Children’s health influenced by active video games: study
By Jake Courtepatte
Different video games children play can have different influences on their weight and health, according to a new study.
The study, conducted by the Journal of the American Medical Association over the course of 16 weeks, studied 75 children between the ages of ten and 12 who were deemed overweight or obese.
While half of the group was provided with game consoles and active sports games, the other half were given similar consoles but with less active games.
The results found that while the non-active gaming group showed little change in health and physical activity, the active gaming group lost 50 per cent more weight and earned greater Body Mass Index ratings.
While some parents may have had predicated thoughts about video games being harmful to health, University of Toronto New Media professor Aubrey Abale says these results are not surprising.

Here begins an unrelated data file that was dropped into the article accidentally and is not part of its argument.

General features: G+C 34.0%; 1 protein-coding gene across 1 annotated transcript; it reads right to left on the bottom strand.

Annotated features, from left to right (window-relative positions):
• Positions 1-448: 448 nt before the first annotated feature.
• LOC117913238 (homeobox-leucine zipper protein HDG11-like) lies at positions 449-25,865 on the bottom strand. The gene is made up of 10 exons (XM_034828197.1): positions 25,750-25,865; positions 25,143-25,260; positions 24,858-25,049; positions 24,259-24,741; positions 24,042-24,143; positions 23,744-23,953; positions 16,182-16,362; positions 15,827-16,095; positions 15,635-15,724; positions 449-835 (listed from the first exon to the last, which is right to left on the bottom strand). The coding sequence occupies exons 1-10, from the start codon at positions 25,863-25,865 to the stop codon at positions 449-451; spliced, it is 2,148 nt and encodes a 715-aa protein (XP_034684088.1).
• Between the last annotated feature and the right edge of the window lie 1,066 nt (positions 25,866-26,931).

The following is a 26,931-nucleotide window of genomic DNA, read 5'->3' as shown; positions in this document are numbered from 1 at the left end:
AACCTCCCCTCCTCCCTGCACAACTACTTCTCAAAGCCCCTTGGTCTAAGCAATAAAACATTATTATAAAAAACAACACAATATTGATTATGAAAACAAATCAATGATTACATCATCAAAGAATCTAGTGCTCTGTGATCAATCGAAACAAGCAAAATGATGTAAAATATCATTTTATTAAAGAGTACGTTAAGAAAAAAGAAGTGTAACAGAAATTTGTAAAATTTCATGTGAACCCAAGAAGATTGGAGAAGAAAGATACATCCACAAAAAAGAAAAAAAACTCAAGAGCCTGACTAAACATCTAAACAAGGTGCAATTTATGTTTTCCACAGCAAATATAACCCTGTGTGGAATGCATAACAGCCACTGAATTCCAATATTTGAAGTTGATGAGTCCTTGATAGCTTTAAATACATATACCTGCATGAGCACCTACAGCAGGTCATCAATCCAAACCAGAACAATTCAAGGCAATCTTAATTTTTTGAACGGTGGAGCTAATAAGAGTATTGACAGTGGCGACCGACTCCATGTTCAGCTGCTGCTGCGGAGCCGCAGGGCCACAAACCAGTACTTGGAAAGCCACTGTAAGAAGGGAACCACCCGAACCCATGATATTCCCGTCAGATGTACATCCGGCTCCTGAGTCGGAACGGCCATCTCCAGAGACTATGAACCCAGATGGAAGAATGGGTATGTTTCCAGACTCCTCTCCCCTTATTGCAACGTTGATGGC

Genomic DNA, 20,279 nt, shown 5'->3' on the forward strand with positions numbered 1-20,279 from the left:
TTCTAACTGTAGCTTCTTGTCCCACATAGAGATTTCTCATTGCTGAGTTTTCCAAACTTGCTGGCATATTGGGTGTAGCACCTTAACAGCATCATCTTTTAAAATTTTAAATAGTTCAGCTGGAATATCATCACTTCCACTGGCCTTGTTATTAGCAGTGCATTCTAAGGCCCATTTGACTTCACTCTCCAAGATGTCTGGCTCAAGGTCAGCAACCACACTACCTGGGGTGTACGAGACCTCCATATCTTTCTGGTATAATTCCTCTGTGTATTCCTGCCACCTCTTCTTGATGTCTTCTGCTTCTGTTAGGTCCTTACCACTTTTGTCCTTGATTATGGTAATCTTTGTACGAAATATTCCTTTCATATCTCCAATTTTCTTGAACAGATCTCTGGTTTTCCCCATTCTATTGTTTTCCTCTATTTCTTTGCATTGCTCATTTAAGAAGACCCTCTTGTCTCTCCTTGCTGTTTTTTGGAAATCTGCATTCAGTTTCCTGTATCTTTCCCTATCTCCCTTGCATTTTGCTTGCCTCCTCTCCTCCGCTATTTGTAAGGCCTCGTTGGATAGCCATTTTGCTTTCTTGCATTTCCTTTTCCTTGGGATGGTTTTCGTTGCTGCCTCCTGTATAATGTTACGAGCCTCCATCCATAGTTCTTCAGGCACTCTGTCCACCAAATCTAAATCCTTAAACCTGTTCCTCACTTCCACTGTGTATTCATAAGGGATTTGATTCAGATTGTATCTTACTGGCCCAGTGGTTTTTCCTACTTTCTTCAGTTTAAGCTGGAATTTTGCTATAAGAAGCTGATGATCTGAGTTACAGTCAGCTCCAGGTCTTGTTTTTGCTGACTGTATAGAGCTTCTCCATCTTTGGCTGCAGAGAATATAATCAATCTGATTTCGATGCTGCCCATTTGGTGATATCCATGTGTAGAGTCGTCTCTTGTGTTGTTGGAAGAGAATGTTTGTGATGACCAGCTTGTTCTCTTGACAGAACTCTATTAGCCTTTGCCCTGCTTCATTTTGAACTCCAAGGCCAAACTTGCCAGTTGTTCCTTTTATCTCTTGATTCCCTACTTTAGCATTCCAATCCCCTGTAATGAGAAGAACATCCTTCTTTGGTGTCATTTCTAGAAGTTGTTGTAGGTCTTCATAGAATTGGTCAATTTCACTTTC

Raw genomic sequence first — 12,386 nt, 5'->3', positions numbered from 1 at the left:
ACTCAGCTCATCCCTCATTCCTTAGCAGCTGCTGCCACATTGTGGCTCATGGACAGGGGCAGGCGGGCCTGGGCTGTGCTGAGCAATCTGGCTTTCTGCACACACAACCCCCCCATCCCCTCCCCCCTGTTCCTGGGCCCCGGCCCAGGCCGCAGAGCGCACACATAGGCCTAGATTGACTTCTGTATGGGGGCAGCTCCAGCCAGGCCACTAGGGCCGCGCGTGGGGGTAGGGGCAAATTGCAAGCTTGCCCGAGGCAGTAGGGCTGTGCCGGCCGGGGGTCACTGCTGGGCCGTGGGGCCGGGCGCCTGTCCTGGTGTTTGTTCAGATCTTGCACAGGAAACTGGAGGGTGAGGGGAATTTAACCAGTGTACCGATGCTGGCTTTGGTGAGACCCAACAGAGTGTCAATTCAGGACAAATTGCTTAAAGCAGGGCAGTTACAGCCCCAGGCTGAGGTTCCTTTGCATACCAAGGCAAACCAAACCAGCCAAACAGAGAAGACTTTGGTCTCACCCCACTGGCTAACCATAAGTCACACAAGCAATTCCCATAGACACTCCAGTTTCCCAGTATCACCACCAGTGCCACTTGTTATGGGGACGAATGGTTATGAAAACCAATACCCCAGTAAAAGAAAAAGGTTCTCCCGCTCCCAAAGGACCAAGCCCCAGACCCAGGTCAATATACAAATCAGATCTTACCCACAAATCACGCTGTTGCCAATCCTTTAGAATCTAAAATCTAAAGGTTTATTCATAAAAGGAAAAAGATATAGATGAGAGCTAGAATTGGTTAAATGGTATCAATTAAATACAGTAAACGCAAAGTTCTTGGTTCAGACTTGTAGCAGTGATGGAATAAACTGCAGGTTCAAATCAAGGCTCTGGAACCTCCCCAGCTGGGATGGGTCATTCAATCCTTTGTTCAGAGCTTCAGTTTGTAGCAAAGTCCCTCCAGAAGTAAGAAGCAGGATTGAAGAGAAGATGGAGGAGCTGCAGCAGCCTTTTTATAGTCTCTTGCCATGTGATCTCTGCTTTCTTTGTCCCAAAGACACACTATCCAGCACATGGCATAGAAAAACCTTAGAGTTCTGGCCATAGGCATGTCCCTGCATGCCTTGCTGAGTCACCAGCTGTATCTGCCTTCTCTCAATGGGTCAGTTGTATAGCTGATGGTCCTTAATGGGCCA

“Parents and critics are quick to point out that gaming is influential on kids, but they like to only point to the negatives,” says Abale.
“If they believe that violent games cause children to be more violent, then why don’t they believe that athletic games cause kids to be more athletic?”
– Aubrey Abale
While video games have become more active in the past generation of gaming through motion sensor technology, Abale says that simply playing sports games on a console can trigger a child’s need to mimic the game.
“My son plays the NHL game (EA Sports NHL) on his Xbox, and then him and his friends will go outside and play street hockey – it’s true that they’re impressionable.”
The AMA also provided all children with information about how to manage their weight, as well as weekly diet goals. Researchers say that active sports games “may have helped participants adhere to the program’s dietary intake goals.”
AMA media relations representative Stephen Fischer told Humber News that like adults, children are more likely to follow a healthy diet if they are living an active lifestyle.
“A physically active child will feel the need to keep that healthy feeling they get from the activity, just like their parents would.”
“The trend of ‘sugar-loving’ children is an issue we’ve been tackling for what seems like forever,” says Fischer. “But healthy eating is becoming much more prevalent in homes too.”
The study was conducted by Temple University in Philadelphia, and the United Health Group of Minnesota.